Part of imagining that world is changing the words used to describe it. “Language is an ontological problem — a world of ‘he’ and ‘she,’ a binary world,” Phillips continues. “How can we take that apart and build something more livable?… What happens when I share my queer, feminist consciousness with a reader? A change in hearts and minds can happen there.”

The Queer and Trans Yoga class s/he cofounded is another converging of these realities for Phillips. In a hatha class, the teacher focuses on yin — “practicing being versus doing” — according to one instructor. Students hold poses for three to five minutes, and class leaders discuss topics such as self-acceptance, self-love, and coping with rejection. During the class, a reiki practitioner attends to individuals. The class also begins or ends with a poem by a queer or trans author, or a talk by a community member.

“The message we convey is one of nonviolence toward self and others. There is a lot of emphasis on the self and falling in love with the self,” Phillips says.

Those themes will carry into he/r course at this week’s TransArt, an annual event that advances equity for the Latinx and LGBT communities through education. Titled I Talk to My Body, Phillips’ workshop will “look at the topic of the self addressing the body, which we will explore within the context of a queer and trans lived experience,” s/he says. Using works by poets Lucille Clifton, Anna Swir, and Joy Ladin, Phillips hopes to teach students to “make sense of, or even celebrate, a discontinuity between self and body.”

Phillips recalls a recent moment at Queer and Trans Yoga when a practitioner spoke about being queer-bashed by a trusted yoga instructor. The reflection evoked a related yoga practice. Class members were told to lie on their backs with legs in the air, “so we could feel the disorientation the person experienced. It felt like falling backwards,” Phillips remembers. “I really wanted to get up and leave — it was challenging both emotionally and physically.”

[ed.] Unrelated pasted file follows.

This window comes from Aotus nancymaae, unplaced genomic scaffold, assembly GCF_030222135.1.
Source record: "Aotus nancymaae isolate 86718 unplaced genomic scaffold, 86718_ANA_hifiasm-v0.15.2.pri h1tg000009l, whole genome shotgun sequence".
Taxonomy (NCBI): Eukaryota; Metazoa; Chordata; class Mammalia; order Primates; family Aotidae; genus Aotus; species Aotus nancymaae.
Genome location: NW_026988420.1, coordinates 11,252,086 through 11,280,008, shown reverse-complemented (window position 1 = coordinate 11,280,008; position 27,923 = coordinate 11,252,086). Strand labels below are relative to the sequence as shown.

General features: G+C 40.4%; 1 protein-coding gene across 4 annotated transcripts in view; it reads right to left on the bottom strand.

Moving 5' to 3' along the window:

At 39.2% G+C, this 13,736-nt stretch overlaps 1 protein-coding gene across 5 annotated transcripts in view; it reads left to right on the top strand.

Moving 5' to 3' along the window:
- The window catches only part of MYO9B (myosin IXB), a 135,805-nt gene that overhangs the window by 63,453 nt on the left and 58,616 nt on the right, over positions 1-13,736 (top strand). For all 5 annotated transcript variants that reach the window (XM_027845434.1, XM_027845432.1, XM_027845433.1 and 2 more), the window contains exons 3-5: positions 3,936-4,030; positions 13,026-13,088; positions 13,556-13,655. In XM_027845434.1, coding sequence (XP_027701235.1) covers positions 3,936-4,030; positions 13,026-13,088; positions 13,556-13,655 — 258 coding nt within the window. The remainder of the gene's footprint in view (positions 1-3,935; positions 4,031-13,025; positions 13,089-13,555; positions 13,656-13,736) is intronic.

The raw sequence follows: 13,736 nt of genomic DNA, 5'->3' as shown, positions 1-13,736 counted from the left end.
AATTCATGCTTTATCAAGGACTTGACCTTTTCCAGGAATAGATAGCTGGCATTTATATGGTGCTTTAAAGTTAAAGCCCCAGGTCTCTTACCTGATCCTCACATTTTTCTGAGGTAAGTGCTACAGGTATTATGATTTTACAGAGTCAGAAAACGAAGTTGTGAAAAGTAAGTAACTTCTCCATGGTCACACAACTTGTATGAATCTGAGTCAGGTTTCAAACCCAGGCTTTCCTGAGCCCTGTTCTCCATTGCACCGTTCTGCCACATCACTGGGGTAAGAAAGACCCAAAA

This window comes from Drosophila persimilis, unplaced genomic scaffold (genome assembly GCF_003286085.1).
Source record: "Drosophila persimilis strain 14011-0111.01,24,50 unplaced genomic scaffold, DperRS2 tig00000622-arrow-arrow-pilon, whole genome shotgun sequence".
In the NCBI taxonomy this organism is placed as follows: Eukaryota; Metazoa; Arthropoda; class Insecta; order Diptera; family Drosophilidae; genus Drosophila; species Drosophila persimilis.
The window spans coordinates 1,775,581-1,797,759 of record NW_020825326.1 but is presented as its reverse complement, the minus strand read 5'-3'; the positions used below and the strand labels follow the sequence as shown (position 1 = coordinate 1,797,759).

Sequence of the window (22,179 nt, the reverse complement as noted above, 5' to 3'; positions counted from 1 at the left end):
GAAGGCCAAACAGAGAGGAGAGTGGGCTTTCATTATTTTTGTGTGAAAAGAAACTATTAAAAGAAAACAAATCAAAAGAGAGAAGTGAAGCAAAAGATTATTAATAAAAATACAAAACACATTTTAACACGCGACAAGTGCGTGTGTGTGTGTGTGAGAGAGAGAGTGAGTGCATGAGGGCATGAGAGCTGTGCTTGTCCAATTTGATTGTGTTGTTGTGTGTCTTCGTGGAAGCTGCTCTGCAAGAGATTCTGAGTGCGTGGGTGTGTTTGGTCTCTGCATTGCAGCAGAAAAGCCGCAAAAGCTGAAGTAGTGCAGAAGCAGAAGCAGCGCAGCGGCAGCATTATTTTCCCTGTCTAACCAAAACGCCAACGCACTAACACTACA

But the meaning of the action made it bearable for Phillips. Inversion poses like that lift energy to the throat, s/he explains, renewing one’s voice.

“Learning how to work through discomfort is a hugely valuable lesson for me as a queer person, given the discomfort I face in the adult entertainment industry, in my family, and as a poet,” Phillips describes. “Doing yoga in community and turning the raw, painful stuff of lived experience into something inspiring and shared — that is another act of poem-making too.”

Complete Article HERE!

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Revealed, fifth of women unhappy with sex lives

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One woman in five is unhappy with her sex life, a major survey carried out for the Daily Mail reveals.

Only 17 percent of women say they are very satisfied.

By SOPHIE BORLAND

And only 17 percent of women say they are very satisfied.

One in ten has sex only once a year at most, while two thirds make love once a month or less. Just 10 percent said they had sex at least once a week.

The survey of 2 002 women aged 30 to 80 was commissioned by the Daily Mail in association with LloydsPharmacy.

A quarter of all women said they sometimes avoided sex because they were too tired, while 13 percent did so because they were too anxious, 11 percent due to a lack of intimacy with their partner and 11 percent because sex was painful. Six percent said their partner had issues such as erectile dysfunction.

About 27 percent – mostly those who were single, divorced or widowed – said they never had sex.

The survey found that the 30 to 44 age group are the least happy with their sex lives, despite having sex the most often.

A quarter of this group said they were dissatisfied, including 11 percent who were very dissatisfied. Half those aged 65 to 80 declined to say how often they had sex, believing it a private matter.

Experts said many couples find sex a chore because they are too busy or exhausted to make it enjoyable. Peter Saddington, a Nottingham-based sex therapist for Relate, which provides counselling services, said: “The common problem is lack of time.

“People say they haven’t got the time, haven’t got the energy, they’re feeling pressured, it’s hard to switch off from work.

“Actually being in a relaxed enough state to have sex just doesn’t happen. You go through a period of time of squeezing sex in, then it becomes dissatisfying so you end up not doing it at all.